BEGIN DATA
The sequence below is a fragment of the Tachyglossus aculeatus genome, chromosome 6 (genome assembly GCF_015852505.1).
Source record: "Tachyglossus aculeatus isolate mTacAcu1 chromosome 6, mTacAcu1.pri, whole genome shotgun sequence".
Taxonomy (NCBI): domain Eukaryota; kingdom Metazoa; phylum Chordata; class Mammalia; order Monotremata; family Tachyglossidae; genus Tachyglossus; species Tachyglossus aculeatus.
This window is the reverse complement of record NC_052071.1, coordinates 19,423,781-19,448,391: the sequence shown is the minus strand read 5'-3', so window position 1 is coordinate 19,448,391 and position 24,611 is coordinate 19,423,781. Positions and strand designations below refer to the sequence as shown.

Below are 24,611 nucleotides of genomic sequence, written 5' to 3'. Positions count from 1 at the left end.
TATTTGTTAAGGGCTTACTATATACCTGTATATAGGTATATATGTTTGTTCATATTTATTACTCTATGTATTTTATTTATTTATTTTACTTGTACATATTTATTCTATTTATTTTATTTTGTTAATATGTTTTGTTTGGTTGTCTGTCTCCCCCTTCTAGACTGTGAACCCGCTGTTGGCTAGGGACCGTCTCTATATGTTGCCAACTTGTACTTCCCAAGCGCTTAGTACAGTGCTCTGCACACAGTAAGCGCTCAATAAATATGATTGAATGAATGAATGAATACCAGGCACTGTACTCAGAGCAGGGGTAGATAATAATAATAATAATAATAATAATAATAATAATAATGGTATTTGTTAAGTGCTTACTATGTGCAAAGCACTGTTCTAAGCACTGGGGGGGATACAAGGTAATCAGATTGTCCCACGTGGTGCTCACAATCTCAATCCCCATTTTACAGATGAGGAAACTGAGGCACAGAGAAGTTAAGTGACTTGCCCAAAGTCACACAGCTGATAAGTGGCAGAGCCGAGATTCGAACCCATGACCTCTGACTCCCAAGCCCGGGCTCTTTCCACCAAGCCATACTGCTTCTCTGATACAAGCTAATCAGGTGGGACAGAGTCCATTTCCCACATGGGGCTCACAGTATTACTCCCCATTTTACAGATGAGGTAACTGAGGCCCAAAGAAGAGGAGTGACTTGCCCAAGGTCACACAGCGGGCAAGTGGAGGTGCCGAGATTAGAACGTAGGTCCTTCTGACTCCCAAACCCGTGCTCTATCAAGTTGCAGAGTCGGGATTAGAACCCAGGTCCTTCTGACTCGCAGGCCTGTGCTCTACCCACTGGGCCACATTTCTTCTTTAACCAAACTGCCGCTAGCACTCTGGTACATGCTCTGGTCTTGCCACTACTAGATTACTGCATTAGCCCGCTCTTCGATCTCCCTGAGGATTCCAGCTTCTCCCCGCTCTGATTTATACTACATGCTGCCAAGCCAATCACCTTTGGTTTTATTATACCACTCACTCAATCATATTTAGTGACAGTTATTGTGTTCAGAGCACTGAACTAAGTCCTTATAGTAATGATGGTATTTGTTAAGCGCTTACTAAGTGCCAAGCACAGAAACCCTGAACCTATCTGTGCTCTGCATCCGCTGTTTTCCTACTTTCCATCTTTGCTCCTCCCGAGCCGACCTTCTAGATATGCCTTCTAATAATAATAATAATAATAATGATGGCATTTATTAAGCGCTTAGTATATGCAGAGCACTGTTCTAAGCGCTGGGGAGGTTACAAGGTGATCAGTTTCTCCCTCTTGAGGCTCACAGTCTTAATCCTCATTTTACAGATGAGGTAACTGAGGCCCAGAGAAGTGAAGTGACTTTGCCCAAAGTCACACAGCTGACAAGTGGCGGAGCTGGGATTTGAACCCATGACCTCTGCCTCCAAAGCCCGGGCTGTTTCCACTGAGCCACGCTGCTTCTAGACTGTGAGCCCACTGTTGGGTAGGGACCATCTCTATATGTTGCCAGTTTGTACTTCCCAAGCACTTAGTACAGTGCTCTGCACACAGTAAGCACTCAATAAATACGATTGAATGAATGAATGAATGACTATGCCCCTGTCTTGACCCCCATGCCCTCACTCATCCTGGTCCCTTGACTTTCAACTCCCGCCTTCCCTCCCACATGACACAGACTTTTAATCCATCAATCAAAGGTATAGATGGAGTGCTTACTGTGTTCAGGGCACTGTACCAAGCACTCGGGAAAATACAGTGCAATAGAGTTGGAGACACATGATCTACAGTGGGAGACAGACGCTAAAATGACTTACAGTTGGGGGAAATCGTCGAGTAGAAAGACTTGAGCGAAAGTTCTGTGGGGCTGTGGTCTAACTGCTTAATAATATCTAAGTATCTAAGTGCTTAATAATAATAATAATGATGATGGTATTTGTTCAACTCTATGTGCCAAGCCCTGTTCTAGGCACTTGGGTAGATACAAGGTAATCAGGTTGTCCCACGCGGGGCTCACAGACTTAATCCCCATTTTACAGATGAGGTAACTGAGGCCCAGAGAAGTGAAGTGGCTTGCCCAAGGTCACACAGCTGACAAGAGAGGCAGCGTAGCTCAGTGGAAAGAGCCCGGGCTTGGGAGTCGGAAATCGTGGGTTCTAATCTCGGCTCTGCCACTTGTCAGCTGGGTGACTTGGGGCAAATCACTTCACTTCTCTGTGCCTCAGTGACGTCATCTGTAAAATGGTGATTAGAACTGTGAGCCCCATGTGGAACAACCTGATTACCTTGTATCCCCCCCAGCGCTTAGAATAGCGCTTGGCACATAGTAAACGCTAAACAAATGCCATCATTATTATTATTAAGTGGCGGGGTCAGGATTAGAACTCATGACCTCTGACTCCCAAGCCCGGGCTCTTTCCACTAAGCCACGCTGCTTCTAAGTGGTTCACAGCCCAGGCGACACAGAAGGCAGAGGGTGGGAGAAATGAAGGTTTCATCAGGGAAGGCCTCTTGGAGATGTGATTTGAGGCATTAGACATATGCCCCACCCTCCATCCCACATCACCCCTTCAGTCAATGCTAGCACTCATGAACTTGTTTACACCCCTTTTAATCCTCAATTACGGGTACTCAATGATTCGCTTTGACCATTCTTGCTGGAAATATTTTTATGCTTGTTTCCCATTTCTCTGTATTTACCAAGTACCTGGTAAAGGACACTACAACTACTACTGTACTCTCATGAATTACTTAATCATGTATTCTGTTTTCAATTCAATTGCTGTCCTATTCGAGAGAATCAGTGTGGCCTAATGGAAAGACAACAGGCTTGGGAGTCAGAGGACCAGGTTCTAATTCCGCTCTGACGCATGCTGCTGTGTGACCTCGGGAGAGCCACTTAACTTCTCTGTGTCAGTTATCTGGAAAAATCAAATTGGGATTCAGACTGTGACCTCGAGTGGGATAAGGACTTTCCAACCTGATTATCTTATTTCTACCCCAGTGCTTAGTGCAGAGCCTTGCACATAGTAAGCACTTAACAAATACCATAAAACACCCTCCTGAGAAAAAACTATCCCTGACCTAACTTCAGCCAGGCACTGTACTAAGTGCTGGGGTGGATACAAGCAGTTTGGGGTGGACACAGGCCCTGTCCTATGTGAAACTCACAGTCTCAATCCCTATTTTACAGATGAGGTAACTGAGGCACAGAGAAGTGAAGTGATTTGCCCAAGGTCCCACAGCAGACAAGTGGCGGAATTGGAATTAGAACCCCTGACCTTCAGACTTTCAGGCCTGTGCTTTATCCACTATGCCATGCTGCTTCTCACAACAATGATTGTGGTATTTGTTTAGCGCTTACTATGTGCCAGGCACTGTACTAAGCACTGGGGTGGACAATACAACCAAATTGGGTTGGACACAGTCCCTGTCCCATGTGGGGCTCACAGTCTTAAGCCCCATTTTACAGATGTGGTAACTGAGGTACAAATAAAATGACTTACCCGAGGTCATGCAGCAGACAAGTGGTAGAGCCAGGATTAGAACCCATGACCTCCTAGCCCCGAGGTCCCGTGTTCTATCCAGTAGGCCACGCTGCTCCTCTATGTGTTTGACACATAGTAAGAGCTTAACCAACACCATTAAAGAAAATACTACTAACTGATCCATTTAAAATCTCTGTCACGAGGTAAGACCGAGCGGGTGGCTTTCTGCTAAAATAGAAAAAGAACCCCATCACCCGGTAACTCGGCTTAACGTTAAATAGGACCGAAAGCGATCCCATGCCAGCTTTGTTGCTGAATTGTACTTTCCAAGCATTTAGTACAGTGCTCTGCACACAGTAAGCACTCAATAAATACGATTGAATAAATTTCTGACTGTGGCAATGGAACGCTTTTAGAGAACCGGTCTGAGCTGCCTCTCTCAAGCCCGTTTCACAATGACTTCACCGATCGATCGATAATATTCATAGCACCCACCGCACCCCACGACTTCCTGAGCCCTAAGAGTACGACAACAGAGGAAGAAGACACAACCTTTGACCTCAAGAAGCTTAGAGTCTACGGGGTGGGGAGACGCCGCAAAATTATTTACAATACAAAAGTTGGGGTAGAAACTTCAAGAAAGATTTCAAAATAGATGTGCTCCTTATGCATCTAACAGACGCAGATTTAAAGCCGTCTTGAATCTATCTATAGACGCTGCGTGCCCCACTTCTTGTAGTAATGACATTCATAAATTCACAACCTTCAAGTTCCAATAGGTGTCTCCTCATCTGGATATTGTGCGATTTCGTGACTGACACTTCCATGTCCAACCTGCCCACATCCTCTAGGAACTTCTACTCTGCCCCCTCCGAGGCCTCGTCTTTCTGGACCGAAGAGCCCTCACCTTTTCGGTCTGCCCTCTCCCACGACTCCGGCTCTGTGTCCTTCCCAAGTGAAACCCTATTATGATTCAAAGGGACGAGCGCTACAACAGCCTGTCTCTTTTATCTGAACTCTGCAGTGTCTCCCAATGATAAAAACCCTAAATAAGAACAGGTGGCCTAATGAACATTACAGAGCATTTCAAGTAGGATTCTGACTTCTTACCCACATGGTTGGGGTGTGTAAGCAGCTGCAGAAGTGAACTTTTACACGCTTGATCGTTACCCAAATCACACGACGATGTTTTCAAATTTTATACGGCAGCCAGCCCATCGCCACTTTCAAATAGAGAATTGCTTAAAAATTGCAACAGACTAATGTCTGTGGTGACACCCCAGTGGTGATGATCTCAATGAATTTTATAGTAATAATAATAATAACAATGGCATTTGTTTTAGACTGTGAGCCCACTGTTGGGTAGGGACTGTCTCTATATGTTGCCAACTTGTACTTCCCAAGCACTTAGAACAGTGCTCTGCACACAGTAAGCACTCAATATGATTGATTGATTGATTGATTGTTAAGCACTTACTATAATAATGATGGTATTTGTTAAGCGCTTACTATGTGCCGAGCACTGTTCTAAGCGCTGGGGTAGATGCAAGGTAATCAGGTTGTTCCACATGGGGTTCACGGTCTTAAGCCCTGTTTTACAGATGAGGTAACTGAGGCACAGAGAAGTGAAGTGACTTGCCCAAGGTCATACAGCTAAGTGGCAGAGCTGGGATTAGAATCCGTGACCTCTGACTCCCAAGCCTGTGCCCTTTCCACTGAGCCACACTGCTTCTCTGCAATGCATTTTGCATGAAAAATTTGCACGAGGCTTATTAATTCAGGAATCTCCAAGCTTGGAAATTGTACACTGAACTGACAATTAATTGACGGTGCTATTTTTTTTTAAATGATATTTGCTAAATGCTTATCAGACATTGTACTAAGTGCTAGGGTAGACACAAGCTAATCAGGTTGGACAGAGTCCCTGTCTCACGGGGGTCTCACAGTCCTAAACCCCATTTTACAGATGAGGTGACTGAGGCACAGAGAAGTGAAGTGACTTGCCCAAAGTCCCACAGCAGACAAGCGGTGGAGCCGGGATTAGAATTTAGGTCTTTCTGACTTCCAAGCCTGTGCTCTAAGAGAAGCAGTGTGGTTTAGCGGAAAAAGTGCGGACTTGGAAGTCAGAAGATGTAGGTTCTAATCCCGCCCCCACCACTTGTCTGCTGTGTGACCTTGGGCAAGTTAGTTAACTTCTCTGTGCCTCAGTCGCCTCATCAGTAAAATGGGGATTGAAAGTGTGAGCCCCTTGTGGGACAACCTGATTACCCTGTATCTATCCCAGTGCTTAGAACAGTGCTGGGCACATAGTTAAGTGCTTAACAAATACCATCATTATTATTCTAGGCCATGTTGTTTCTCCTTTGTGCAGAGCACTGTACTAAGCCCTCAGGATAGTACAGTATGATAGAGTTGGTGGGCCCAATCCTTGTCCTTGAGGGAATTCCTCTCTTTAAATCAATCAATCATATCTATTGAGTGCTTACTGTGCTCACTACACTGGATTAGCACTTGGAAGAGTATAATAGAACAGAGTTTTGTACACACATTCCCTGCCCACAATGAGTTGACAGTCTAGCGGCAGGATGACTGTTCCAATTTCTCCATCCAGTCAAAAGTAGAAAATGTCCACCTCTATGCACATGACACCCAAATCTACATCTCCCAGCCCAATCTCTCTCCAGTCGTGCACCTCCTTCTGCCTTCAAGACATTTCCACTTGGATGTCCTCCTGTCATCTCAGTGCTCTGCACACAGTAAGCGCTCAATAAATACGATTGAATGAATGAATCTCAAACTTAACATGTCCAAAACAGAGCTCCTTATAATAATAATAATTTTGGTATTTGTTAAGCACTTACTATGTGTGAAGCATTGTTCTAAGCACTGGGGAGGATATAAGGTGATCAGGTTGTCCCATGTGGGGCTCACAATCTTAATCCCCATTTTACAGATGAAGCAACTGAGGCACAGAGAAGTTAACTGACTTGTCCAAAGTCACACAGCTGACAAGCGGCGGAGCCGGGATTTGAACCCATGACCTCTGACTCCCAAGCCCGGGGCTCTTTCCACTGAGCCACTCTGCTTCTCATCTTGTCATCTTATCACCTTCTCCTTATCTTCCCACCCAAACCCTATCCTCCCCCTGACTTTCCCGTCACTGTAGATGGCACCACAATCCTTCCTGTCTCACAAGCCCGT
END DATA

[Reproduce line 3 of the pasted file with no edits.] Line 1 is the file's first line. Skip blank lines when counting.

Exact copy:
Taxonomy (NCBI): domain Eukaryota; kingdom Metazoa; phylum Chordata; class Mammalia; order Monotremata; family Tachyglossidae; genus Tachyglossus; species Tachyglossus aculeatus.